Why You Shouldn’t Compare Your Music To Others

With a constant stream of analytic information measured in song plays, likes, views, and other stats, it can be tempting to play the comparison game in music. Because this constantly updated information is an important indicator of an artist’s success, it could lead some musicians to constantly compare their numbers to other artists. But while some helpful insights could be gleaned by seeing how well your contemporaries are faring in today’s tumultuous music climate, it’s a bad habit to be constantly sizing yourself up against other artists. Here’s why.

The comparison game distracts you from your own craft

Every minute you spend sizing up another band is one that could be spent developing your music. In truth, whether we realize it or not, some of us are simply more content sitting on the sidelines to compare and criticize our contemporaries rather than doing the immensely hard work and taking the risks of making music ourselves. Because creating any sort of art is often difficult, thankless, and even downright painful, it makes sense why some artists feel safe looking into another band’s successes rather than making music themselves. But while it’s safe to compare, it won’t do anything to develop, enhance, or further your own music. Some comparison is completely natural and even helpful in music, but it can easily become a distraction––or even worse––an excuse for an artist not to focus on their own craft.

Success in music is more than the numbers

If you’re waiting to get up to a certain amount of plays, likes, views, or dollars earned from your music to feel truly validated or successful as an artist, then you’re probably not going to make much music. While goals are essential for creatives, holding yourself to any sort of extreme and unrealistic standard is a good way to kill your music career before it starts. What you truly need to succeed over the long-term is the sort of emotional and creative fortitude that’s sturdy enough to transport you between the inevitable disappointments that come along with making music.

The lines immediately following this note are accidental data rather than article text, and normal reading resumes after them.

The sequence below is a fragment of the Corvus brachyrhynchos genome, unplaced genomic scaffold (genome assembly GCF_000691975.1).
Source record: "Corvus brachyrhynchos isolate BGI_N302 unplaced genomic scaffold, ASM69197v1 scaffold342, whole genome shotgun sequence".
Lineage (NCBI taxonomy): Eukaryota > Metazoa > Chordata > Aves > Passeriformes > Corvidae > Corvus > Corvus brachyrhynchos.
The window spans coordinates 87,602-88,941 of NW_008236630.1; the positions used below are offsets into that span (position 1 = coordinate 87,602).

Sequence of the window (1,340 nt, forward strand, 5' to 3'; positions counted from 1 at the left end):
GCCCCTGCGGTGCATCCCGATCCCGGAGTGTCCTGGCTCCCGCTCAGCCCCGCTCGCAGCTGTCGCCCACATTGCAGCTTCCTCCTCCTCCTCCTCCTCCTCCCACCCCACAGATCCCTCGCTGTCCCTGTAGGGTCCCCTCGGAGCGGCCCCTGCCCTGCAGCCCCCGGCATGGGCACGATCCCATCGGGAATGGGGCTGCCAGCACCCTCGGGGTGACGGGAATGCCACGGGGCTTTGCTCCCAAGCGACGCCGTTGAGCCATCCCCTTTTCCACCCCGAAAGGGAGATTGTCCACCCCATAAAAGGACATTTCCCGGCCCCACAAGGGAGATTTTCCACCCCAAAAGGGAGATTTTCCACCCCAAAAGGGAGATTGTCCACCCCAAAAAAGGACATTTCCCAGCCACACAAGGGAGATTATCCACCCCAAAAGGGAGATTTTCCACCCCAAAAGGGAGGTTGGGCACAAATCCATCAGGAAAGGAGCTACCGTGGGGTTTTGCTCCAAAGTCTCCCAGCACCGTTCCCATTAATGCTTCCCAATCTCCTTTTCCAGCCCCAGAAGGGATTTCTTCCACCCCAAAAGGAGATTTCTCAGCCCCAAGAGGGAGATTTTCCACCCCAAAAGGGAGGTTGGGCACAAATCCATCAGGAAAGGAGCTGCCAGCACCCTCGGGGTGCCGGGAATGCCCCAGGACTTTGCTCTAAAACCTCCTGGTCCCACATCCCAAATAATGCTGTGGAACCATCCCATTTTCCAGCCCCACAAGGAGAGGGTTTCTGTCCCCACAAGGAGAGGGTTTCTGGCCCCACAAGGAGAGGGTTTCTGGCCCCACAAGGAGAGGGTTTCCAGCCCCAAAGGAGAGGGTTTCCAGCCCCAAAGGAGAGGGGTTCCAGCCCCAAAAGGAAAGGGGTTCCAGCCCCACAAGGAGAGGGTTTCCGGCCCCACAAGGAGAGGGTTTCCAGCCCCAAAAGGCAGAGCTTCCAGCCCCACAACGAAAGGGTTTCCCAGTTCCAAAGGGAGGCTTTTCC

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Numbers don’t tell the whole story behind a band’s success

If you think a band’s stats are an accurate indicator of their success and traction, then you’re not looking at the bigger picture. For example, if an artist’s song is featured on a prominent playlist, they or their label might’ve paid good money for it to be there. The same goes for press coverage, reviews, and even performance opportunities in some cases. Entire segments of the music industry make money from artists trying to get their music heard, and if you’re not experiencing the exposure and success you want, it could be because you’re not willing to make the financial investments to help you get there.

The reasons why some artists break and some don’t is complicated, and spending your time sizing your music up against someone else’s is a bad use of your time. If you really want the best chance for success in music, get back to work.

Patrick McGuire is a musician, writer, and educator currently residing in the great city of Philadelphia. He creates music under the name Straight White Teeth, and has a great affinity for dogs and putting his hands in his pockets.

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JayWhy You Shouldn’t Compare Your Music To Others

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  • George Erdner - March 21, 2018 reply

    In one respect, I totally agree. In another respect, I think you’re totally wrong. Measuring your commercial success against other artists is a futile waste of time. On that, you are correct. But you failed to mention how important it is to compare your finished product against others. The best musicians and bands were often engaged in friendly rivalry with other musicians and bands to surpass the quality of the others’ production. That back and forth of creative effort was often a positive driving factor that lead to better music.

  • oga nice - March 22, 2018 reply

    thanks very much give more advice please

  • Uno - March 30, 2018 reply

    “But you failed to mention how important it is to compare your work against others.”
    You’re right in one respect yet you can limit your creativity by your comparison. True art comes from a deep place within us. Early on Eric Clapton’s love and respect for his music wouldn’t allow him to “sell out”. Tears In Heaven came from deep within him. There’s no way to compare art like that against others. To do so would take away from art that only you can create.

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